By Pamela Doan
Sometimes the temptation to peg a news story to a theme is too much to resist. With Labor Day’s spirit of celebrating the American worker, I mean, a good day for an end of season barbecue, what better time to acknowledge that since we are working more hours than ever, making time for the garden can be a challenge?
Gardening doesn’t have to be just another demand during a packed day; it can be accomplished in whatever time you’ve got available. Maybe after you start modestly and grow a few nice flowering plants or harvest your own tomatoes or lettuce, you’ll even discover that more time becomes available because you like the results, too.
Two of the biggest landscape time-drains are weeding and lawn care and neither task is all that satisfying. In my mind, mowing is like vacuuming. Although you see an immediate result and it’s necessary, both are boring and need to be done weekly. For your entire life.
Time spent weeding and mowing can be cut back and diverted to other more interesting and pleasant tasks by meeting the same basic fundamentals – paying attention to soil, mulch and water. Let’s start with weeding. Of course since you tested the soil pH before planting, and chose the best plants for the site or amended the soil to balance the pH for the proposed plants, the desirable plants can thrive. That healthy soil isn’t going to discriminate against interlopers, though.
The answer is mulch. Mulch creates a protective layer over the top of the soil to prevent weeds from popping up. Spread it in the spaces around plants, shrubs and trees, leaving room for the roots. (Don’t pile it thickly near stems or stalks, though.) Mulch is your best friend when it comes to weeds and also saves time because you don’t need to till or dig in the ground. Actually, tilling can contribute to weed growth by turning the weed seeds that are on top of the soil into the ground, giving them a better chance to grow.
For many garden issues, mulch is the answer and it’s a way to reuse the natural resources in your yard and kitchen. Compost grass clippings, shredded leaves, plant material, and vegetable and fruit scraps to create a rich organic matter to layer in beds. Or use shredded leaves and wood chips that have been aged at least a year and add it directly to the beds. Spend a couple of hours mulching and then less time weeding for the rest of the season.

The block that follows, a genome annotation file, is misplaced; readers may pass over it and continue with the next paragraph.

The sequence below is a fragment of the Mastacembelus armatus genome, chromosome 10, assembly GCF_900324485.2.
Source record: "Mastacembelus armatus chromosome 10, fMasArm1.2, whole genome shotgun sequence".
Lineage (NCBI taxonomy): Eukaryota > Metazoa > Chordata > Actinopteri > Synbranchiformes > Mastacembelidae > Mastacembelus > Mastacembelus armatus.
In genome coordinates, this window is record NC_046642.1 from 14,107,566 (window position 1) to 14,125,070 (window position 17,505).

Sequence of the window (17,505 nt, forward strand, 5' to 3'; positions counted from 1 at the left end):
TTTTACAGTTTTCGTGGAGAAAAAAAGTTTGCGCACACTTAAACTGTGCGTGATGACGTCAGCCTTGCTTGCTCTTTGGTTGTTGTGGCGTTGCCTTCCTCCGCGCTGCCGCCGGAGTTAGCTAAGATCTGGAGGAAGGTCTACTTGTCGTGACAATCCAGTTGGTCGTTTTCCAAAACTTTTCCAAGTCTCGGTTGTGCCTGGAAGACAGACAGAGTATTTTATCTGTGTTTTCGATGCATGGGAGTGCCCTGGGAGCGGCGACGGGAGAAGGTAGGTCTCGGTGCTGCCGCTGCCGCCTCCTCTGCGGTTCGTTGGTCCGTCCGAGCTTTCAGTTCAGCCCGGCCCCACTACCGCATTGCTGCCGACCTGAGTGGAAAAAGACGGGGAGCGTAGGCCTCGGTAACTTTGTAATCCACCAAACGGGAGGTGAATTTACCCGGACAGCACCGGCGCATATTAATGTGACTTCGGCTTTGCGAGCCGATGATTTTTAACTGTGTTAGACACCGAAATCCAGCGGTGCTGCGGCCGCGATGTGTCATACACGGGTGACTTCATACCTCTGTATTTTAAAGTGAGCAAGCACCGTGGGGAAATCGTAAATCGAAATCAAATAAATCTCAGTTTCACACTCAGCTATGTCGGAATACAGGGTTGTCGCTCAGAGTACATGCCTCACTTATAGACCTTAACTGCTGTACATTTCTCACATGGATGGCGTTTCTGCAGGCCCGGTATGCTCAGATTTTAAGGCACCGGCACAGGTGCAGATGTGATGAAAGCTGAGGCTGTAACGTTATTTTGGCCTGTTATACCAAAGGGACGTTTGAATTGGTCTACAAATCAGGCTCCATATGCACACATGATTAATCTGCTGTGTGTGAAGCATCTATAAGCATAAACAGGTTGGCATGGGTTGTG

When it comes to lawn care, healthy soil is again the best first line of defense. Aerated, well-balanced soil with a pH level between 6.0-7.0 makes for the best base for grass. Fill in bare areas with a mix of grass seed that is most compatible with your growing conditions, taking sunlight, shade, and use into consideration. Determine a level and type of weeds you can tolerate in your yard. Clover is soft and bees love the flowers. It doesn’t spread or take over like crabgrass does, for example.
Once you’ve established a healthy lawn, consider altering mowing practices that can suck up time. By mowing with sharp blades set at a cutting height of three inches, the grass will be torn off neatly, avoiding damage to roots and you won’t have to mow as frequently to keep it the same length. I watch my neighbor’s lawn service show up on the same day every week, whether the grass has grown much or not.
It’s a waste of energy and an unnecessary pollutant to set up a mindless schedule that doesn’t account for the actual needs of the lawn. Keep in mind that one hour of mowing contributes the same amount of exhaust as driving a car for 20 miles. Cutting back on mowing not only gives you more time during the week, but is also better for the planet. And those clippings? Leave them on the lawn. We’re back to mulch again. The clippings provide a nice layer of mulch to help feed the lawn as they decompose and hold in water.
Now with that extra time, you’ve got a few more minutes to spend reading The Paper!